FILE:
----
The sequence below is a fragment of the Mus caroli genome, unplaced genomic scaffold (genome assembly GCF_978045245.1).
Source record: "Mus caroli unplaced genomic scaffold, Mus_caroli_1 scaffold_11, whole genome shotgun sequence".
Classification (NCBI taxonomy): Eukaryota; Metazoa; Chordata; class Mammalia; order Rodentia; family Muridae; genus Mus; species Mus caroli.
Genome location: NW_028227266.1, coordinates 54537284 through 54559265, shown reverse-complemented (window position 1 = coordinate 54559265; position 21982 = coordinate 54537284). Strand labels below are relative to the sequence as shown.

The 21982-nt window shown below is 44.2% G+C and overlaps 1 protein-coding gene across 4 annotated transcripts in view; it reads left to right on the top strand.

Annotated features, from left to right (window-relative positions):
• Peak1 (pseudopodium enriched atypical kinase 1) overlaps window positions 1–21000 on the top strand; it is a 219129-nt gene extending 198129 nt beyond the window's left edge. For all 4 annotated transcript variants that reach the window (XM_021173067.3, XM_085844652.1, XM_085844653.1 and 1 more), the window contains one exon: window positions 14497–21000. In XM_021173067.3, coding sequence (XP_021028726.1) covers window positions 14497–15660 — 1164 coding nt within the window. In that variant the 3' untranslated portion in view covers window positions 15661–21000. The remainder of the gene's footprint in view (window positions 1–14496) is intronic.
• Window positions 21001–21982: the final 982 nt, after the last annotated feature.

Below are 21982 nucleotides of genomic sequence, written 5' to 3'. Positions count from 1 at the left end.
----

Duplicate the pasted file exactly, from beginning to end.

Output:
The sequence below is a fragment of the Mus caroli genome, unplaced genomic scaffold (genome assembly GCF_978045245.1).
Source record: "Mus caroli unplaced genomic scaffold, Mus_caroli_1 scaffold_11, whole genome shotgun sequence".
Classification (NCBI taxonomy): Eukaryota; Metazoa; Chordata; class Mammalia; order Rodentia; family Muridae; genus Mus; species Mus caroli.
Genome location: NW_028227266.1, coordinates 54537284 through 54559265, shown reverse-complemented (window position 1 = coordinate 54559265; position 21982 = coordinate 54537284). Strand labels below are relative to the sequence as shown.

The 21982-nt window shown below is 44.2% G+C and overlaps 1 protein-coding gene across 4 annotated transcripts in view; it reads left to right on the top strand.

Annotated features, from left to right (window-relative positions):
• Peak1 (pseudopodium enriched atypical kinase 1) overlaps window positions 1–21000 on the top strand; it is a 219129-nt gene extending 198129 nt beyond the window's left edge. For all 4 annotated transcript variants that reach the window (XM_021173067.3, XM_085844652.1, XM_085844653.1 and 1 more), the window contains one exon: window positions 14497–21000. In XM_021173067.3, coding sequence (XP_021028726.1) covers window positions 14497–15660 — 1164 coding nt within the window. In that variant the 3' untranslated portion in view covers window positions 15661–21000. The remainder of the gene's footprint in view (window positions 1–14496) is intronic.
• Window positions 21001–21982: the final 982 nt, after the last annotated feature.

Below are 21982 nucleotides of genomic sequence, written 5' to 3'. Positions count from 1 at the left end.